Israeli company 3DV's technology forms the basis of Microsoft's new games product, Project Natal.
It has been a stormy year for software giant Microsoft's R&D center in Israel. For the first time since it was set up three years ago and grew from 130 to 600 employees, it has had to cope with the negative side of rapid growth.
The center laid off 50 workers in January, workers who joined it from Gteko, which Microsoft bought in 2006. Microsoft calls Israel its third strategic development center in the world, outside of the US.
Speakers at the center's annual press conference today preferred, for understandable reasons, to concentrate mainly on the rapid growth side and to give small mention to layoffs. "Fourteen development projects are taking place at the center today, twelve of them completely new and destined to become Microsoft products in new markets," said Moshe Lichtman, Microsoft corporate vice president and head of Israel R&D. The company claims that it is in the process of recruiting new employees.
Alongside new product launches, the company focused in the past year in Israel on the more strategic side too, and Lichtman mentioned the investment in N-Trig that Microsoft led at the beginning of the year, and said, for the first time officially, that "the R&D center helped Microsoft in buying the intellectual property of 3DV Systems, and in the wake of that dozens of the company's employees were recruited to work at the development center." Microsoft's official comment comes a few days after the Antitrust Authority approved the deal. Financial details are not known.
3DV, which develops technology for identifying movement in three dimensions, was in the headlines two weeks ago when, at the E3 games exhibition, Microsoft launched Project Natal, a system that makes it possible to control games through movement and voice alone. It is believed that the system was developed on the basis of technology from Israeli companies 3DV and Prime Sense. Lichtman would not respond specifically about the Israeli center's involvement in developing the system, and said that "when there's something to tell, we'll do so."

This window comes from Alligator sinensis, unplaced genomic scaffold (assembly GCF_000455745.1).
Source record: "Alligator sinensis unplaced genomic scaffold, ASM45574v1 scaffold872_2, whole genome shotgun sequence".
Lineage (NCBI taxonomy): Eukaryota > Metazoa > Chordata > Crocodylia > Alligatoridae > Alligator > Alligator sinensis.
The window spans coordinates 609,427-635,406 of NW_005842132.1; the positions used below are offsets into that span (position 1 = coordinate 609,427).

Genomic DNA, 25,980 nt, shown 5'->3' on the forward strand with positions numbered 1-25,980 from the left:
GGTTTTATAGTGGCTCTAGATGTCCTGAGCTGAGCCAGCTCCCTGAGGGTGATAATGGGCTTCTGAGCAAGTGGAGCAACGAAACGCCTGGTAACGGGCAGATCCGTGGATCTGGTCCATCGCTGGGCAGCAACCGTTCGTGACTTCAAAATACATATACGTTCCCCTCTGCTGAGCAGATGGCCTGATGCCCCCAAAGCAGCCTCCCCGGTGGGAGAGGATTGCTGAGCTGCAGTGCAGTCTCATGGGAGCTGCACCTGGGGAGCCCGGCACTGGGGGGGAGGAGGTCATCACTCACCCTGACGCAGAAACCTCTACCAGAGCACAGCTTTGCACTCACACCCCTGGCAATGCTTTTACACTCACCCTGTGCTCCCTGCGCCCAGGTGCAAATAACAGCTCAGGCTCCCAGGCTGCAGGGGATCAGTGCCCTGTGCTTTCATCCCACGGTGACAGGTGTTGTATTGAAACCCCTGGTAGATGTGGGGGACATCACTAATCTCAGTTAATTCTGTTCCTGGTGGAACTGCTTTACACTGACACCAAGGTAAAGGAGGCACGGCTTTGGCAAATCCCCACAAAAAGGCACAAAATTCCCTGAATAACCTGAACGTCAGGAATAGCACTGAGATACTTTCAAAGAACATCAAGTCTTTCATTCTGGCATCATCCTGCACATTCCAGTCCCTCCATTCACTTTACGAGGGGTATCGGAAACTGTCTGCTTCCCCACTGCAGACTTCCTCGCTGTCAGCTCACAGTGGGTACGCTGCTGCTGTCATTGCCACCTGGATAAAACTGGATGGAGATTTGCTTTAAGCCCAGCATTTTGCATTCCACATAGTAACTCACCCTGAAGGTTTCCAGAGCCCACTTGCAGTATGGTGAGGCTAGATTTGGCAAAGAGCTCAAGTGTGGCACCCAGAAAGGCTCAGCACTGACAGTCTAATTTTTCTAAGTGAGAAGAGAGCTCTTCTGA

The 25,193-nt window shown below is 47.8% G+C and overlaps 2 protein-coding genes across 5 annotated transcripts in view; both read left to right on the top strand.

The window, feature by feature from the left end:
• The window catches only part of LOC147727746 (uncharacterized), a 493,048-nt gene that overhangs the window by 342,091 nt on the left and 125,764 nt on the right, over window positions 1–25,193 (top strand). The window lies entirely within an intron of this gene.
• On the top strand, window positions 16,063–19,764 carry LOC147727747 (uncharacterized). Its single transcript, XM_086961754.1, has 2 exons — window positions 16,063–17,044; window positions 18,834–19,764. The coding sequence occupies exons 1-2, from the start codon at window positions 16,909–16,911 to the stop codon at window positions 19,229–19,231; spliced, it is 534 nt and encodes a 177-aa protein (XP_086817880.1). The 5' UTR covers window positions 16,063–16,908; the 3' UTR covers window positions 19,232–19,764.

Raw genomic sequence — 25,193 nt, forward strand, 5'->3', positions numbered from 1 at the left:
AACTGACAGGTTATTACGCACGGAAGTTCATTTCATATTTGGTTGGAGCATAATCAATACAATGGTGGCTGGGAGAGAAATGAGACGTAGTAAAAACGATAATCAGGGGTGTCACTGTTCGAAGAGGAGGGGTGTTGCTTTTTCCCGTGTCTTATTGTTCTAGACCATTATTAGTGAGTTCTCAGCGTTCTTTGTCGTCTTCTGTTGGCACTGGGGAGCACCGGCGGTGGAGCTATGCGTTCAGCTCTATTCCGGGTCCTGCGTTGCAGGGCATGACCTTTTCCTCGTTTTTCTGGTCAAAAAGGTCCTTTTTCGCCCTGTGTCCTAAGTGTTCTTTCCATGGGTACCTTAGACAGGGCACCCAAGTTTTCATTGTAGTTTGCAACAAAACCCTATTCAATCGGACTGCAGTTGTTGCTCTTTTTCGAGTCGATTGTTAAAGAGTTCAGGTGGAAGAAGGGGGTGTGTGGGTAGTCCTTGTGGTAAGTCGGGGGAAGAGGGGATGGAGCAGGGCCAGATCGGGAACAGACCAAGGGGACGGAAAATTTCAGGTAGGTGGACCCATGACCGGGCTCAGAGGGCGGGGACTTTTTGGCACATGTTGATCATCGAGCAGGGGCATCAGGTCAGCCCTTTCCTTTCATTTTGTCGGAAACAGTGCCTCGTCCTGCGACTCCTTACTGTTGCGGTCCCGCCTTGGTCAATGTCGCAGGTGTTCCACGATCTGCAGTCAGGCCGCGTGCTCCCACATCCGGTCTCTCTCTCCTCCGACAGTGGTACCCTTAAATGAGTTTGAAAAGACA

Lichtman also announced the expansion of the center's activity to a new area --- online --- beyond dealing in security and telecommunications, the core fields of the local center. The new field will be based on technology that Microsoft acquired from Israeli company YaData eighteen months ago in online advertising, an activity that Microsoft has said in the past that it intends to expand to produce a quarter of its total revenue.
This is the first time that the local center has given any kind of peep at its areas of activity in any detailed way. One of the solutions that the company revealed today that it was developed in Israel was Microsoft Security Essentials, which is to be integrated with the Microsoft 7 operating system, and is intended to provide protection to the private user against Internet-borne threats.
Another product that the company unveiled was SMS Messenger, the first developed by the telecommunications group at the center, and aimed at enabling transparent communication between cellphone users and users of instant messaging programs on personal computers.
The Microsoft Israel Development Center has 15 researchers, and two initiatives left the laboratory to become Microsoft products. According to the center's CTO Yoram Yaacovi, between four and six projects are running simultaneously at the laboratory. "At least two projects have substantial market potential, and could become products that we all use," he said.
Published by Globes [online], Israel business news - www.globes.co.il - on June 22, 2009
© Copyright of Globes Publisher Itonut (1983) Ltd. 2009
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